Tanya Wyatt, Happy Valley pond

How often do you think about your food while you’re eating it?  In our modern world, we tend to outsource food production. As a result, we’ve lost our connection to almost every aspect of the food chain.  My feeling is that this is bound to have consequences down the line…

In centuries gone by, we had a distinct sense of connection to, and (therefore) gratitude for, the food we ate. After all, we would have grown and harvested it, or raised and slaughtered it, ourselves.  These days, we walk into a supermarket and find either bags or slabs of it on shelves or in fridges. In the case of animal fleshes, it’s often not even called by the animal it actually is – cow/beef, pig/pork and sheep/mutton being some examples.

The importance of energy

All this helps remove us from our connection with the food chain. When we do eat, we usually don’t give the plant/animal a second’s thought.  Bear in mind that we are far more powerful energetically than physically. We only need to look at quantum physics to get an understanding of how much potential energy has. Then consider that it’s the energy these foods provide that keep us alive. I can’t help feeling this is a vitally important but missing part of an overall healthy living philosophy.

If we could eat with more gratitude, enjoyment and positive intention we could impact far more powerfully on ourselves and others in a beneficial way.

Fuel for our bodies and emotions

In addition, we’ve been so conditioned to feel bad about eating certain foods that we really only enjoy them in the moment.  We then feel guilty and remorseful afterwards.  This is a crazy way to bring energy into our bodies.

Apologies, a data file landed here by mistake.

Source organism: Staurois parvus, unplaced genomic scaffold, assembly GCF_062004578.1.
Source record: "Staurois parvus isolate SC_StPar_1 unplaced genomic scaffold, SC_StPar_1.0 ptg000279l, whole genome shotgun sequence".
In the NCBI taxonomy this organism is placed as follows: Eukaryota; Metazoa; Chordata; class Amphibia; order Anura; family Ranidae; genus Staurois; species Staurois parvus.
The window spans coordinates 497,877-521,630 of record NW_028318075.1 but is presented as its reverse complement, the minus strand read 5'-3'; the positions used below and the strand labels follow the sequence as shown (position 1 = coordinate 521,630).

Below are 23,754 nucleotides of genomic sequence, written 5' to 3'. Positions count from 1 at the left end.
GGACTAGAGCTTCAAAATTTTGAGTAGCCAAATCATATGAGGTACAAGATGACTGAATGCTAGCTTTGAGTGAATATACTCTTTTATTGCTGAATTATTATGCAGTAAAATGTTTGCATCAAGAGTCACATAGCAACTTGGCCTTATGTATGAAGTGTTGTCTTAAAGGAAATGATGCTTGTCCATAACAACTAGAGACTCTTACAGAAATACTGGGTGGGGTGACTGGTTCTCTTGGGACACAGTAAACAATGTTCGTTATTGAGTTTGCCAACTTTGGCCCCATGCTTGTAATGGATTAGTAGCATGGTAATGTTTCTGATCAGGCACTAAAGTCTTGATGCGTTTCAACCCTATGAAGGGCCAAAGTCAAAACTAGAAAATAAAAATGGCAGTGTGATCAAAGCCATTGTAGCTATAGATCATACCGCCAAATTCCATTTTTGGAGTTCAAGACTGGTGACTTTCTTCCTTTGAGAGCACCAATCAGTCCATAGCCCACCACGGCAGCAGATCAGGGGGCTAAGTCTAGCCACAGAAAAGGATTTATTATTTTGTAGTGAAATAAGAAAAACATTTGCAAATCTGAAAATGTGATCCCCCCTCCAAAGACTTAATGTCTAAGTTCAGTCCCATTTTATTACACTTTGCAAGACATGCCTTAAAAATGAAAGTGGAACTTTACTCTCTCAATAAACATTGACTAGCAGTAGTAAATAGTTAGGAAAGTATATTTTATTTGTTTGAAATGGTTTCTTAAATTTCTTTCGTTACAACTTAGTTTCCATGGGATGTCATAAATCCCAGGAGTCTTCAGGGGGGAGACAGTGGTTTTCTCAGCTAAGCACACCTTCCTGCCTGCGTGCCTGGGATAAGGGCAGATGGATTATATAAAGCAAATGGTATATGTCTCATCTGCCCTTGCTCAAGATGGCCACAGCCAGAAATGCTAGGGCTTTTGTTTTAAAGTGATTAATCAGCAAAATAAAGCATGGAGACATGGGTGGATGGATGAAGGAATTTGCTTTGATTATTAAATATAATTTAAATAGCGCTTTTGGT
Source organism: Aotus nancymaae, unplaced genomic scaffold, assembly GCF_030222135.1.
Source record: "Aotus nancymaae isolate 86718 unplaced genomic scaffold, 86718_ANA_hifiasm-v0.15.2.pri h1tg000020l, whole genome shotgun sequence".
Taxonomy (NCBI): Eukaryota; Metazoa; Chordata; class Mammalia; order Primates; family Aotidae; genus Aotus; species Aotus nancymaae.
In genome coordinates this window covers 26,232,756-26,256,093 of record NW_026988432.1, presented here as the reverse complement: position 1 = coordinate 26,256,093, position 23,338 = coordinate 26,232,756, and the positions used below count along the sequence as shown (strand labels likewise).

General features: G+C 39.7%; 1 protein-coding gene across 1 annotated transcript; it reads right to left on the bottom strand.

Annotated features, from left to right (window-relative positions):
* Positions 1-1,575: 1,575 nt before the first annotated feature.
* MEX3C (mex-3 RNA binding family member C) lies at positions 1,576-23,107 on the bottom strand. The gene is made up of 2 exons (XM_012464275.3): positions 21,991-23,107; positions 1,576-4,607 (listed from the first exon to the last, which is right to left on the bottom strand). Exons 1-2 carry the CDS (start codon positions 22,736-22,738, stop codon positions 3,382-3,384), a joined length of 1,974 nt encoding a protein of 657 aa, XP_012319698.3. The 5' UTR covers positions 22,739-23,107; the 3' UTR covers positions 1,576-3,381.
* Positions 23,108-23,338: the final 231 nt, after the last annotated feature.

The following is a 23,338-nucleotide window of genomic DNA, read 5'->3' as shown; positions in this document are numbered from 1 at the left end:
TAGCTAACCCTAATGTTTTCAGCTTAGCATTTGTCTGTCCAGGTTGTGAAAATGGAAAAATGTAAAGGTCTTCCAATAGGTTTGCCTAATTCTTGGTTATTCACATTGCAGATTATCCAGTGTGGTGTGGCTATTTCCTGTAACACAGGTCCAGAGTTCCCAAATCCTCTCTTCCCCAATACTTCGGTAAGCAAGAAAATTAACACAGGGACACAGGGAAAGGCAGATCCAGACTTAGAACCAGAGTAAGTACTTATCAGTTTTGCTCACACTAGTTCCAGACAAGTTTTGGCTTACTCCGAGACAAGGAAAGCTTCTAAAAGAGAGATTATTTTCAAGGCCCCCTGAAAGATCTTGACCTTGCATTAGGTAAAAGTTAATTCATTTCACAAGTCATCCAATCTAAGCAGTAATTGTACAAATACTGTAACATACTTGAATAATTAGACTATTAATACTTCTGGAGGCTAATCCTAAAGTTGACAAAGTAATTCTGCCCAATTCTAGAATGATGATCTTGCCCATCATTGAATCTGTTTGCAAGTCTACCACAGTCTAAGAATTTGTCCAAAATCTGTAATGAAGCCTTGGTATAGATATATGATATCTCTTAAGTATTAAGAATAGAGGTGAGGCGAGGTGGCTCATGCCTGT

It is true that our physical bodies require certain types of ‘clean’ fuel – much like a car requires petrol, oil and water. But our emotional bodies also require certain types of fuel.  For me that might mean a piece of cheesecake every now and then. For the next person a chocolate, or a bag of crisps.  It doesn’t matter what it is; what matters is how you eat it. What you feel or think while you’re consuming it.  Don’t eat it if you feel bad about it. Only eat it if you’re willing to love it, enjoy it and be grateful for it. Then when you’ve finished it – leave it in the past.

Avoid labelling foods as ‘good’ or ‘bad’, ‘healthy’ or ‘unhealthy’ and start seeing food as something to enjoy, no matter what form it takes.  For the most part, eat for your physical body. But be sure to eat for your emotional self from time to time too – this helps us all stay balanced and happy.  Just be aware that decisions to eat for the emotional state shouldn’t be made in a state of craving. Cravings tell you that you’ve fuelled yourself incorrectly at the meal just passed.  Rather make your decision in a state of neutrality – that way you know it’s being made to fulfil a need, rather than due to a biochemical imbalance.